First of all, how are you and your family doing in these COVID-19 times?
Chris Gallagher: Like everyone, we are adjusting to a new reality. Kids are remote schooling, and we are taking all necessary precautions to protect ourselves and others from the virus.
However, as the CEO of a telemedicine company with physicians located all over the country, my colleagues and I have the advantage of being accustomed to remote work and have honed skills and techniques to replicate an in-person meeting, discussion, or connection as much as possible. The “work from home” or “work from anywhere” revolution that COVID-19 has spurred in white-collar businesses didn’t impact us as much because it’s what we’ve been doing for nearly 10 years professionally to bring our physician expertise to hospitals all over the country.
Tell us about you, your career, how you founded Access Physicians
Chris Gallagher: I co-founded Access Physicians nearly a decade ago with like-minded physician colleagues who wanted to do more to bring highly skilled, highly trained specialists and subspecialists into more hospitals. We started with the premise that zip code need not dictate physician availability and patient access. I did my internal medicine residency and cardiology fellowship at a large, urban, tertiary health care system and then served as a chief medical officer at a small, rural hospital. Having worked in both settings, the disparity in resources was striking. It didn’t seem right or necessary that a smaller hospital should have to transfer its patients with complex care needs to other, more distant hospitals and away from their friends, families, and support networks when we could leverage technology to bring the specialist to the patient.
How does Access Physicians innovate?
Chris Gallagher: We innovate by focusing on the problems hospitals need to solve to increase access to care for their patients and communities while also promoting financial stability and resilience. For example, one of our early clients needed cardiologists because it had tried unsuccessfully for years to recruit an in-person cardiologist and was losing patients (and revenue) to other facilities as a result. At the time, cardiology wasn’t one of our core service lines. Still, we took the position that we could work with the hospital on a solution that worked for them using our telemedicine model and philosophy as the foundation. Today, that program is hugely successful for the hospital. It showed us that we could adapt, evolve, and innovate by staying focused on partnering with hospitals to craft and implement solutions that address their particular physician and access challenges.
How the coronavirus pandemic affects your business, and how are you coping?
Chris Gallagher: With the COVID-19 outbreak in March and its spread throughout 2020, Access Physicians remained committed to its mission of increasing access to high quality, high acuity, and inpatient specialty care for hospitalized patients. For example, as the need for pulmonary and critical care specialists grew with the number of seriously ill patients hospitalized with COVID-19, Access Physicians created a cohort of rural Texas hospitals to collaborate in the delivery of tele-ICU care. Six rural hospitals in south and east Texas participate, and with the partnership, they can deliver tele-ICU care for seriously ill COVID-19 patients so they can stay in their local hospital and not have to be transferred to a remote, urban facility.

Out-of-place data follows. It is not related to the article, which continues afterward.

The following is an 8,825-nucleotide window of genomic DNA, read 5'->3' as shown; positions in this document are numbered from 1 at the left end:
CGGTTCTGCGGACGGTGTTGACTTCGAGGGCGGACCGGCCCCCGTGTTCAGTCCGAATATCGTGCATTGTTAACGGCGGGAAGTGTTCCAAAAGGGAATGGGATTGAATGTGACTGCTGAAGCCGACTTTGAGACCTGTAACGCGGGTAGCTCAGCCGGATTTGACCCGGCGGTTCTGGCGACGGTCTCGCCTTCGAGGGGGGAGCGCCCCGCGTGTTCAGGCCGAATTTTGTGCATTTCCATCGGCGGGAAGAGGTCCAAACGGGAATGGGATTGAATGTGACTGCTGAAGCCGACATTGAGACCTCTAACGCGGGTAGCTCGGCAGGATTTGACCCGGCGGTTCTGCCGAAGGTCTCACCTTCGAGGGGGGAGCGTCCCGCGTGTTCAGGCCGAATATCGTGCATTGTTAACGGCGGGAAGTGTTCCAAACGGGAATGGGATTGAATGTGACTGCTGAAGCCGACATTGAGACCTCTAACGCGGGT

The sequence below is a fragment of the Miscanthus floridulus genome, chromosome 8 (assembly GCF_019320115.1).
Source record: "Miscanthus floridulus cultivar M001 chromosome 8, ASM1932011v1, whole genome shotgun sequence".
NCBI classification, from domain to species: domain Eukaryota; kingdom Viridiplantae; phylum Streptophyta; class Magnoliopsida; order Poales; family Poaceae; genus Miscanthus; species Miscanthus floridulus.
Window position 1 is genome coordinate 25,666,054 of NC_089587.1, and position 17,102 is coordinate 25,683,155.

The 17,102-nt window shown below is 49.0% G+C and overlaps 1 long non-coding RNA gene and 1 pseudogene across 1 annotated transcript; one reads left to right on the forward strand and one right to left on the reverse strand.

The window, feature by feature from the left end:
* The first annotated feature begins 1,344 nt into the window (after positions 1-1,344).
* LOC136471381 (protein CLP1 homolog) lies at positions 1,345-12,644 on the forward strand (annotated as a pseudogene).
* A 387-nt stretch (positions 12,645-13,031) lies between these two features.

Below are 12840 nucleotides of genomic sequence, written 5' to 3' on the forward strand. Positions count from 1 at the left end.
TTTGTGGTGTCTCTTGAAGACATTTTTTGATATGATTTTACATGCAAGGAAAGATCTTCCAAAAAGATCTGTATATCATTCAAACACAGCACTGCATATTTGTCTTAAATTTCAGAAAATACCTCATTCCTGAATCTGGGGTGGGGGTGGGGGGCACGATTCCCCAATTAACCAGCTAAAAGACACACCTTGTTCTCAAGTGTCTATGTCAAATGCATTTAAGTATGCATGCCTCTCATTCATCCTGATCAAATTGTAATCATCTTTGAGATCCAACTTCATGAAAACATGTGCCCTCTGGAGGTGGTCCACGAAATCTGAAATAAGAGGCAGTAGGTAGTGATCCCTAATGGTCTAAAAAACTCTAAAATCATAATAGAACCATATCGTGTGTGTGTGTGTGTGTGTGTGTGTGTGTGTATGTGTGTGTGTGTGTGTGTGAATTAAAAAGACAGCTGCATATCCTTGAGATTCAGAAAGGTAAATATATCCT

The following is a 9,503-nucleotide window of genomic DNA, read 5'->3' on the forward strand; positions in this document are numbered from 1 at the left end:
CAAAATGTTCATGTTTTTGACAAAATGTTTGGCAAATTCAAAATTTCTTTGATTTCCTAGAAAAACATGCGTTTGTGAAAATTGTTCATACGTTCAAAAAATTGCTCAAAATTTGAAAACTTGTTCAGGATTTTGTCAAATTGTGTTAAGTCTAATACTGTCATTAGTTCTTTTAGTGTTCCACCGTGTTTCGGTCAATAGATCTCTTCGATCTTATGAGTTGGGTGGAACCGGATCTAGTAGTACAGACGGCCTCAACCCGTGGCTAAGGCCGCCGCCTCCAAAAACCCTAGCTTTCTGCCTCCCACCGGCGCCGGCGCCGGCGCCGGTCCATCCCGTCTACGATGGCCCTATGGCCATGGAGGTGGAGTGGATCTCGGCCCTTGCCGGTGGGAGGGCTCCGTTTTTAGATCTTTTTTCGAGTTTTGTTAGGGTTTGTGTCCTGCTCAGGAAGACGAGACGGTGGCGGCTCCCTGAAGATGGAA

These are hospitals that, prior to the partnership, did not have on-site ICU care because the cost was prohibitive, and recruitment of pulmonary and critical care specialists was out of reach. Through the partnership, board-certified pulmonary and critical care specialists from Access Physicians are available 24/7 for the participating hospitals should they have patients with COVID-19 requiring an ICU level of care, such as the need for mechanical ventilation. Access Physicians worked with the clinical and operational teams at each hospital to ensure on-site resources are available and capable of supporting such a high level of care. In this cohort, telemedicine is a shared resource that enables rural hospitals to maximize scarce financial resources and meet their communities’ needs.
With COVID-19 pushing telemedicine into the forefront, the Access Physicians team went from being part of a small, niche health care delivery system to being part of the national solution…and in some cases, all of the solutions. Telemedicine and direct-to-consumer telehealth have been let out of the bottle with COVID-19, and interest in what we do grew meteorically over the spring and summer. We had already been growing year over year in every metric, from the number of hospital partners and programs to physicians and revenue. To achieve those things has always required our team to be tenacious, committed, and resilient. This year, however, our team stretched and exceeded all expectations so that we could meet the intense and sudden demand for our telemedicine services. Every team member went above and beyond so that hospitals could provide exceptional care, including critical ICU-level care, for their patients. In a single quarter, we grew 20 percent. Our physicians work 5,000 12-hour shifts per month. To do that requires our support teams also to put in long days (and nights). No one has missed a shift. Our level of service and responsiveness has stayed consistent. Despite personal stresses, remote work, family obligations and challenges, and societal upheaval, our team endured and has shown tremendous resilience, adaptability, commitment, and problem-solving skill.